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Pandemic alters swearing-in ceremonies for top Missouri officials

Pandemic alters swearing-in ceremonies for top Missouri officials

Missouri Capitol  rwk

Missouri Capitol, during renovation in 2020. (Post-Dispatch file)

JEFFERSON CITY — Just as President-elect Joe Biden is planning a pared-down swearing-in celebration, Missouri Gov. Mike Parson will forgo a traditional inaugural ball and parade next month because of the pandemic.

For now, however, the Republican chief executive is merely postponing the events in hopes the spread of the coronavirus will have dissipated in time to resurrect a party atmosphere later next year.

Worried that the crowds of family and well-wishers will transform the Capitol into a superspreader event, the governor and Legislature will work to limit large groups of people from congregating in the building.

The 163 members of the House are expected to be sworn into office in bunches on Jan. 6, rather than herding all of them and their families into the chamber at the same time.

It wasn’t clear if lawmakers are planning to jettison the traditional parties within their Capitol offices, which typically flood the hallways with swarms of friends and family.

Teresa Parson, who is co-chairing the inaugural committee, said the ceremonies will be linked to the state’s 200th birthday observance in August.

“To kick off Missouri’s bicentennial, we will celebrate our state’s rich heritage with a historic Bicentennial Inauguration,” the first lady said. “The strong bonds that tie Missourians together have endured for over 200 years and will provide the strength needed to continue moving Missouri forward.”

Parson, 65, won a four-year term on Nov. 3 with a decisive win over Democratic Auditor Nicole Galloway.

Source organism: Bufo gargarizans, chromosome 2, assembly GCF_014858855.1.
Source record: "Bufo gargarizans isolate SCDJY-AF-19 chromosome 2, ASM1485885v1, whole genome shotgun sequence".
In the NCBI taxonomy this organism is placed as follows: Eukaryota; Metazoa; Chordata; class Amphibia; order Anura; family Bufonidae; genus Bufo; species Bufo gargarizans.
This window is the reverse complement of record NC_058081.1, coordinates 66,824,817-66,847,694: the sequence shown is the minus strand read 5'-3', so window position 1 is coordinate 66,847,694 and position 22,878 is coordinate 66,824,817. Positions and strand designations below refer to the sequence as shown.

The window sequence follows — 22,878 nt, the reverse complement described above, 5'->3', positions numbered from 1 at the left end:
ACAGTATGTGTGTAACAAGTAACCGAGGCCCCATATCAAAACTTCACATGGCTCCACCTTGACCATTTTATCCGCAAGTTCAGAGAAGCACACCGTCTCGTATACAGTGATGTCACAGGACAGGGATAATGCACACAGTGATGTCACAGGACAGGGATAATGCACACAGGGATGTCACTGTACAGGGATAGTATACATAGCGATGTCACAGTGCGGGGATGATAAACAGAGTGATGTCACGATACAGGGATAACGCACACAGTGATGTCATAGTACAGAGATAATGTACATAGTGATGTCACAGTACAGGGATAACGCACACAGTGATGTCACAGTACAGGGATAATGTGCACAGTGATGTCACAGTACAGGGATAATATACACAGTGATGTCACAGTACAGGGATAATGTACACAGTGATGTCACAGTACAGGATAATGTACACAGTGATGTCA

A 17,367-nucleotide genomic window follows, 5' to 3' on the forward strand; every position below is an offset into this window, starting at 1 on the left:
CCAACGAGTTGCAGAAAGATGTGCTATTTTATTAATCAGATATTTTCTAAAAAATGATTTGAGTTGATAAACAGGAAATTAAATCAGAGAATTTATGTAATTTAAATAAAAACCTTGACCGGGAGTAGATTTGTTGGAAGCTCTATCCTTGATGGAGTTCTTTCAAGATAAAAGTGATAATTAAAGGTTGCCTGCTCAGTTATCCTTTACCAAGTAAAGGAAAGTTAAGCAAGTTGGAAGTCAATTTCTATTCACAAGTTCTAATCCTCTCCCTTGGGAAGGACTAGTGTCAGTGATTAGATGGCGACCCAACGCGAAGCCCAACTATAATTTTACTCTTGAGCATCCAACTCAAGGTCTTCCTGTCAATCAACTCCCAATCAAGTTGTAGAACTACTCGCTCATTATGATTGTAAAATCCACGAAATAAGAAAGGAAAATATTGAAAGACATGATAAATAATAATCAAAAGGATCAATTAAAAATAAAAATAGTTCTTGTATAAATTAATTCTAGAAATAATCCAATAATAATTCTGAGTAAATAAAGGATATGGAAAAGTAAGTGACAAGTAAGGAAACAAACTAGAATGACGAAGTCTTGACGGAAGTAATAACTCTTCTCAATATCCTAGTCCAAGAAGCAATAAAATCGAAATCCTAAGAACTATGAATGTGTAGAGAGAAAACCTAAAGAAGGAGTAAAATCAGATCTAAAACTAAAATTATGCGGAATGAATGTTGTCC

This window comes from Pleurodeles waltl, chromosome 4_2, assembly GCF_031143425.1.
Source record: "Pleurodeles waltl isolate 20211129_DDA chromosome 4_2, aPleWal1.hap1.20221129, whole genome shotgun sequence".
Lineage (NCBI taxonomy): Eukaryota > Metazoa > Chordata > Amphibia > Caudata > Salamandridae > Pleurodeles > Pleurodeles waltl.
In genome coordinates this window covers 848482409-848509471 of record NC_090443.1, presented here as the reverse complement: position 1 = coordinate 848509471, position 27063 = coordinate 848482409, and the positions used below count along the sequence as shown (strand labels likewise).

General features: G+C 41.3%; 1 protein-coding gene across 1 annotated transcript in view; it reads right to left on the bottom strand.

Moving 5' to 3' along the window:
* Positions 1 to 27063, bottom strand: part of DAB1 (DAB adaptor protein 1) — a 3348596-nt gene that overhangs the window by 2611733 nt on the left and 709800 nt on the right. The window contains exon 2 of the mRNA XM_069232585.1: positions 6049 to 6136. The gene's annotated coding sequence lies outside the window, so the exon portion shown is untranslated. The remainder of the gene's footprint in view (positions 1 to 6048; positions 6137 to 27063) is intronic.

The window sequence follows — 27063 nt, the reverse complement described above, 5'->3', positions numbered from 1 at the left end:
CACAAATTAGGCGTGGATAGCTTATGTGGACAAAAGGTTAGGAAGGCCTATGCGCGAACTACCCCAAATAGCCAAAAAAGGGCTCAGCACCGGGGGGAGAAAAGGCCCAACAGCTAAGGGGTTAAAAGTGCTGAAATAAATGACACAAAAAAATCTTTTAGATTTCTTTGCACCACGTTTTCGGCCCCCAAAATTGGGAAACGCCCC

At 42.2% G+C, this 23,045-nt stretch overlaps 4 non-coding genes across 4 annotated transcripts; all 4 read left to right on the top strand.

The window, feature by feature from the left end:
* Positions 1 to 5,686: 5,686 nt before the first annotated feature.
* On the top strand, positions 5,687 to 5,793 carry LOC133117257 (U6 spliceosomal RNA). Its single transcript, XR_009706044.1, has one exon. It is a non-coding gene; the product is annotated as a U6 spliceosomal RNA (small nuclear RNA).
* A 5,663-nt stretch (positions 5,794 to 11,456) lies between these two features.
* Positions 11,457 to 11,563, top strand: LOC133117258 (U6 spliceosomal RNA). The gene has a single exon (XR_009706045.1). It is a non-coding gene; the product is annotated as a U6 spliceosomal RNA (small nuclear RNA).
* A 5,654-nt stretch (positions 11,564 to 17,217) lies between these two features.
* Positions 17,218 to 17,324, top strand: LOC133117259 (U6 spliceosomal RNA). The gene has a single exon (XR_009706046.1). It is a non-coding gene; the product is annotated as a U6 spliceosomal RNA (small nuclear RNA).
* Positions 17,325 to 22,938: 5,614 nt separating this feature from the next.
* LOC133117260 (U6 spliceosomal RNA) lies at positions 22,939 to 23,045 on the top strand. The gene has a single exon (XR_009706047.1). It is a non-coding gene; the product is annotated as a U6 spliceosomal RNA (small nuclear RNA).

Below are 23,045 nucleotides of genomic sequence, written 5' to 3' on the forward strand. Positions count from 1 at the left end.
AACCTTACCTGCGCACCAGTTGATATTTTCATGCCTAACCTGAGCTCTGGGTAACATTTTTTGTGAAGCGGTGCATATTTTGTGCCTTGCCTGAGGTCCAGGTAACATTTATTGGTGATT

On Jan. 9, a Saturday, the festivities will kick off with a prayer service at Southwest Baptist University in the governor’s hometown of Bolivar.

On Jan. 11, the governor, lieutenant governor, attorney general, secretary of state and treasurer will be sworn in outside on the steps of the Capitol.

Both events are open to the public, but organizers are requesting attendees RSVP in order to assist in planning for social distancing. Details on how to RSVP will be announced at a later date.

The traditional ball is expected to be rescheduled to coincide with the Aug. 10 date of Missouri’s entry as the 24th state.

The events will be financed by contributions to a newly formed not-for-profit called Moving Missouri Forward.

The organization will disclose benefactors and their contributions at a later date. That’s a departure from former Gov. Eric Greitens’ inaugural committee, which didn’t reveal how much money each of the donors contributed.

James Harris, a Jefferson City political consultant, and his wife, Jillian, are serving as co-chairs of the steering committee.

Other members of the committee include a who’s who of Republican Party donors and activists, including former Missouri Govs. Kit Bond, John Ashcroft and Matt Blunt, former Lt. Gov. Peter Kinder and former Republican Party Chairman Todd Graves.

“It’s a joint list of longtime close friends, close supporters and strong advocates for the governor and the first lady,” said Parson campaign manager Steele Shippy.

Other members include GOP megadonors Rex Sinquefield and David Steward. Former House Speaker Steve Tilley, a lobbyist and fundraiser for Parson, also is on the committee.

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